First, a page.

In Adynata's mise-en-scène of luxurious colors, excessive imagery, overlapping soundtracks, found footage, and still images, Leslie Thornton explores the desire that underlies Orientalism and the mechanism that sustains it. The film begins with an attempt to mimic through gestures and dress the photograph of a Chinese mandarin couple and towards the end juxtaposes found footage of a 1950s science fiction film of a man trying to decipher "the code" with dialogue from a Korean soap opera, highlighting the absurdity to understand and fix the Orient. Through the asynchronism and excess of sound and image, Thornton provokes a visual uncertainty as well as thwarts Orientalism's desire to escape and avoid signification.

Borrowing the setting of Marguerite Duras' novel Destroy She Said, Andrea Ray sets the viewer court center on a chaise longue in front of a still image of a tennis court projected against a wall. The repetitive sound of tennis balls being hit converges with the soothing yet spare reading of days gone by at a resort sanatorium. Ray's Fatiguer (tire) lulls and lures the viewer in a double play that both conforms and disrupts the viewer's conventional strategy of watching a movie or reading a book.

In Theresa Hak Kyung Cha's video Mouth to Mouth, an orifice appears like a void, attempting to enunciate the vowels of the Korean alphabet. What follows is a soundtrack of static, running water, and birds singing that block mediation and articulation. The disjunctive sounds and the blizzard of video snow that almost threaten to efface the disembodied mouth, coalesce into an uncanny layering that heightens one's desire to look, listen, and speak.

The artists in Errant Gestures in one way or another attempt to break free from the signifying representational function of language. Rie Hachiyanagi's work focuses on the ellipsis and postponement of language, in particular how language comes into being. For Hachiyanagi, language as well as her material (handmade paper) partakes in a fluidly organic process that explores the potential conversion of silence into language. Informed by Martin Heidegger's search for an essential language that names everything that is and in turn grants being to beings, Hachiyanagi builds a house of being that suspends and traces through the many "invisible" threads a silence, creating a possible threshold, an approach to being.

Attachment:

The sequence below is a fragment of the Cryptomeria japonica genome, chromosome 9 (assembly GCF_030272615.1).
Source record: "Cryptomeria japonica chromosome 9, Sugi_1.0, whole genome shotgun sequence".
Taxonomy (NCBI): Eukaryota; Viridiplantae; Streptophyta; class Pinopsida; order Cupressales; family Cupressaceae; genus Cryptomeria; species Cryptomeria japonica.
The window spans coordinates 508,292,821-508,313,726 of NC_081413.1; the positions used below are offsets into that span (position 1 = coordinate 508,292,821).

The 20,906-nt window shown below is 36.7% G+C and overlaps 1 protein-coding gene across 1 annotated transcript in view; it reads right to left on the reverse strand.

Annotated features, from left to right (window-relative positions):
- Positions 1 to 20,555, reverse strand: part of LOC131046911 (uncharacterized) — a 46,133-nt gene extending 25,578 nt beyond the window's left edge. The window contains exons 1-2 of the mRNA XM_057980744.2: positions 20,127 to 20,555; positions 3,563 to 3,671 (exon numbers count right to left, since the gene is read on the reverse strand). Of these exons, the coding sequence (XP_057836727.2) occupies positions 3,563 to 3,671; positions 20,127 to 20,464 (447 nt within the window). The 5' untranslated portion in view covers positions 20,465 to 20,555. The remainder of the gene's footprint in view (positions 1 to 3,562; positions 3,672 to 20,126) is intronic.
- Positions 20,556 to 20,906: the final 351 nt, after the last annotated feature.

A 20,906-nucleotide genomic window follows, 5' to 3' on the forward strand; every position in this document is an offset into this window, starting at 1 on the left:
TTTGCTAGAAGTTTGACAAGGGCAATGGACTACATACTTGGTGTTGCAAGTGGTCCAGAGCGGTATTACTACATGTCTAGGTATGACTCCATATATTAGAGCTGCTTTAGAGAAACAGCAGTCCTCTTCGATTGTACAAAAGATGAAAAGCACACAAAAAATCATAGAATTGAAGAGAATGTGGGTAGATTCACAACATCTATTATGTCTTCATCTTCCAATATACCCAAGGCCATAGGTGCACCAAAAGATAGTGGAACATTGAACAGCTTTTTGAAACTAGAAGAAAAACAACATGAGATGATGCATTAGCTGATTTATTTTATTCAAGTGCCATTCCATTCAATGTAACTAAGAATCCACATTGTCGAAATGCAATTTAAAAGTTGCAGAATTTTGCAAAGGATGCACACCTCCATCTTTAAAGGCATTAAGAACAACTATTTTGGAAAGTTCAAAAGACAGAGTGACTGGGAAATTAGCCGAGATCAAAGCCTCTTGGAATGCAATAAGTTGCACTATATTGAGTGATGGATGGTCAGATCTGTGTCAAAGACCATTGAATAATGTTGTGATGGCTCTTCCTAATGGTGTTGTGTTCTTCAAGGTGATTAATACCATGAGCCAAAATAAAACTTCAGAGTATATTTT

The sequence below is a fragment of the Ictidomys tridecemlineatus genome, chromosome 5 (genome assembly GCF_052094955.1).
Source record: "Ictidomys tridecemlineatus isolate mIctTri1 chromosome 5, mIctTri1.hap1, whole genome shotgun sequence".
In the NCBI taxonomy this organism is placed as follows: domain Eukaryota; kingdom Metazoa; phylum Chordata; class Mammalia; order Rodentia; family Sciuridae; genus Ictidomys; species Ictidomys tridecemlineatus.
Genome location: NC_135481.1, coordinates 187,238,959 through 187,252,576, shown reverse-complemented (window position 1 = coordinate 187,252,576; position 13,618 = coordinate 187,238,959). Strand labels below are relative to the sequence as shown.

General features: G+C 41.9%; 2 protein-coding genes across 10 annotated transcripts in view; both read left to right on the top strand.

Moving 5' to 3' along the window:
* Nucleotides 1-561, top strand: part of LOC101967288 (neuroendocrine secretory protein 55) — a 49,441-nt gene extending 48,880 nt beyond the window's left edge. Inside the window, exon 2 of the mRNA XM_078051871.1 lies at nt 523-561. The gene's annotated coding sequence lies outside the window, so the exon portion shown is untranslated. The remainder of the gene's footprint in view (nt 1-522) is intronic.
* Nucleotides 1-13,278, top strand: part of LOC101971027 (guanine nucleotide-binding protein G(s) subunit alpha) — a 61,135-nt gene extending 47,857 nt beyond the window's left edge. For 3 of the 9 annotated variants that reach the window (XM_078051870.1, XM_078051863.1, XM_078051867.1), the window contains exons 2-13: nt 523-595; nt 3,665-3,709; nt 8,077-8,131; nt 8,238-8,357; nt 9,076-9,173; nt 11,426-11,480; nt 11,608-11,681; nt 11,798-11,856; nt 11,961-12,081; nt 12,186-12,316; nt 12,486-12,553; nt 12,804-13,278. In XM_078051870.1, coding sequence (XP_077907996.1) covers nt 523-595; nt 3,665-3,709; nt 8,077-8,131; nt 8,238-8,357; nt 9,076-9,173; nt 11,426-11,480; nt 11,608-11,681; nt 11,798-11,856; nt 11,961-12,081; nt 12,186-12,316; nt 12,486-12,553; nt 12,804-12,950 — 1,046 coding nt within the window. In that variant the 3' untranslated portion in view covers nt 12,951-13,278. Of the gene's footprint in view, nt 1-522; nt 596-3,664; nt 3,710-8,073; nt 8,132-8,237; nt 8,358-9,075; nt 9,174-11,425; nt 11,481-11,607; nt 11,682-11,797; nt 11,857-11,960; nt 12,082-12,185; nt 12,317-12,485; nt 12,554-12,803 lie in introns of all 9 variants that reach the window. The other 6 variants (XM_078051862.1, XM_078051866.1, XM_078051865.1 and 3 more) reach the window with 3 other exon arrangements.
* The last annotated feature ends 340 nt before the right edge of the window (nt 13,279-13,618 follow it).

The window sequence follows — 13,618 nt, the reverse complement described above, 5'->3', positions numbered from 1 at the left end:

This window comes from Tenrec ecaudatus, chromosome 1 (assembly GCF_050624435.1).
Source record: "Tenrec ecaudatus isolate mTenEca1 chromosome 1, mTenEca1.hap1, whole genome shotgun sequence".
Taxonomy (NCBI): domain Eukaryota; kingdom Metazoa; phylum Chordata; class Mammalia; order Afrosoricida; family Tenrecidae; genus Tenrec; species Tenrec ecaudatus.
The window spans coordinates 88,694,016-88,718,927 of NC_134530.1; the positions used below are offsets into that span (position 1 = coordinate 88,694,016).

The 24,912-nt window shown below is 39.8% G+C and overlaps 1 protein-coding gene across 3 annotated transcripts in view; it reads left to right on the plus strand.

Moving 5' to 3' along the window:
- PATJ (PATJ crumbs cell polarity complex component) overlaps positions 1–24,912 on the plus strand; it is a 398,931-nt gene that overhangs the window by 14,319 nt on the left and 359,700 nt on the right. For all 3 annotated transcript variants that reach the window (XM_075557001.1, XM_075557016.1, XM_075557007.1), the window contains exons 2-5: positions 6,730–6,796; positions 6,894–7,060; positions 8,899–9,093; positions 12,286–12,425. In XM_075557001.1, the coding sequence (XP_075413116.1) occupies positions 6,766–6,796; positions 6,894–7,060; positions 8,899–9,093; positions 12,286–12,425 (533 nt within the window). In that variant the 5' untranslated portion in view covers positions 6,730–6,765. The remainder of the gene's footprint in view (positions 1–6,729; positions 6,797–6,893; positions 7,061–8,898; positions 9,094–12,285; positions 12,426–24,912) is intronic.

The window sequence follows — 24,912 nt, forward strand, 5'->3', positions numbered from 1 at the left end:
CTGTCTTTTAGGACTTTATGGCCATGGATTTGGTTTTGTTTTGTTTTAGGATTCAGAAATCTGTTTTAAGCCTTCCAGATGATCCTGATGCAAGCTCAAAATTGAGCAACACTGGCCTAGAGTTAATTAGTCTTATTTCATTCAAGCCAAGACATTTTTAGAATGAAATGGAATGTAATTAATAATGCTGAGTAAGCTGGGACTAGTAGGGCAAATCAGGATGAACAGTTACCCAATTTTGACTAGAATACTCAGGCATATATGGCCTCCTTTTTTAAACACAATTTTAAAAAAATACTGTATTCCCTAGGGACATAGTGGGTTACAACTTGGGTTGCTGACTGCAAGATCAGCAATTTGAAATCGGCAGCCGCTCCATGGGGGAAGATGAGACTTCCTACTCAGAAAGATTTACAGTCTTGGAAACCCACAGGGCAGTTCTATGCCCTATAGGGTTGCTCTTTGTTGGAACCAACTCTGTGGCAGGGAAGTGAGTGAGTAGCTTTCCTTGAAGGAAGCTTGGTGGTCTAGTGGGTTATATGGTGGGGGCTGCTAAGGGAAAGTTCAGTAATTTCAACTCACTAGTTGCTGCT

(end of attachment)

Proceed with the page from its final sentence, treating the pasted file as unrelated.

Heidegger writes in On the Way to Language... "we always see the nature of language only to the extent to which language itself has us in view...that we cannot know the nature of language...is not a defect, but rather an advantage."6 All of the artists in Errant Gestures take advantage of the slippages and gaps of language, creating manifold language systems, a pastiche of visual patterns, and a cacophonous present that are at once elusive and concrete, yet ephemerally tactile.

1. Woolf, Virginia. A Room of One's Own (New York: Harcourt Brace Jovanovich, 1957, originally published 1929): 88.
2. Foucault, Michel. This is Not a Pipe (Berkeley and Los Angeles: University of California Press, 1983): 24.
3. Ibid. 25.
4. Cited by Ernst Bloch in Buck-Morss, Susan. The Dialectics of Seeing: Walter Benjamin and the Arcades Project (Cambridge: The MIT Press, 1997): 12. See also footnotes 39, 40.
5. Gordon, Avery F. Ghostly Matters: Haunting and the Sociological Imagination (Minneapolis: University of Minnesota Press, 1997): 66.
6. Heidegger, Martin. On the Way to Language. Trans. Peter D. Hertz (San Francisco: Harper Collins, 1971): 134.

Susette Min
© 2000